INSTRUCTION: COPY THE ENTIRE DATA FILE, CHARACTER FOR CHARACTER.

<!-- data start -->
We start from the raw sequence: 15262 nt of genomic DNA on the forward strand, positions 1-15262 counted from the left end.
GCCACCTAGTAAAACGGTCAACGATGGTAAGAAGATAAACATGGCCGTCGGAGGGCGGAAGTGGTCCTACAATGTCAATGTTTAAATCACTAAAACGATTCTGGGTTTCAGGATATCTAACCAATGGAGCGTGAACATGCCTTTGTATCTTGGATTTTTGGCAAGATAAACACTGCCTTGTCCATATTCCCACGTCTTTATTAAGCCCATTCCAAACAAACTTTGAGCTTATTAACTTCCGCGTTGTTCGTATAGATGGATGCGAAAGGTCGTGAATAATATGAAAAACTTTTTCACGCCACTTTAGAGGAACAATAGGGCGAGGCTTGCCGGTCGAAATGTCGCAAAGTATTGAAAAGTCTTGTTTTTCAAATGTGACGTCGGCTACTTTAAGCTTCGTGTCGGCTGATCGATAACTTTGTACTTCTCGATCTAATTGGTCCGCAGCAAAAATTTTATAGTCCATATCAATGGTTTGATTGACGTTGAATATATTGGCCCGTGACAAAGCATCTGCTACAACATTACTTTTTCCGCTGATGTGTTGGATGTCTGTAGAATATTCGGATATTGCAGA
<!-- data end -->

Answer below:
We start from the raw sequence: 15262 nt of genomic DNA on the forward strand, positions 1-15262 counted from the left end.
GCCACCTAGTAAAACGGTCAACGATGGTAAGAAGATAAACATGGCCGTCGGAGGGCGGAAGTGGTCCTACAATGTCAATGTTTAAATCACTAAAACGATTCTGGGTTTCAGGATATCTAACCAATGGAGCGTGAACATGCCTTTGTATCTTGGATTTTTGGCAAGATAAACACTGCCTTGTCCATATTCCCACGTCTTTATTAAGCCCATTCCAAACAAACTTTGAGCTTATTAACTTCCGCGTTGTTCGTATAGATGGATGCGAAAGGTCGTGAATAATATGAAAAACTTTTTCACGCCACTTTAGAGGAACAATAGGGCGAGGCTTGCCGGTCGAAATGTCGCAAAGTATTGAAAAGTCTTGTTTTTCAAATGTGACGTCGGCTACTTTAAGCTTCGTGTCGGCTGATCGATAACTTTGTACTTCTCGATCTAATTGGTCCGCAGCAAAAATTTTATAGTCCATATCAATGGTTTGATTGACGTTGAATATATTGGCCCGTGACAAAGCATCTGCTACAACATTACTTTTTCCGCTGATGTGTTGGATGTCTGTAGAATATTCGGATATTGCAGA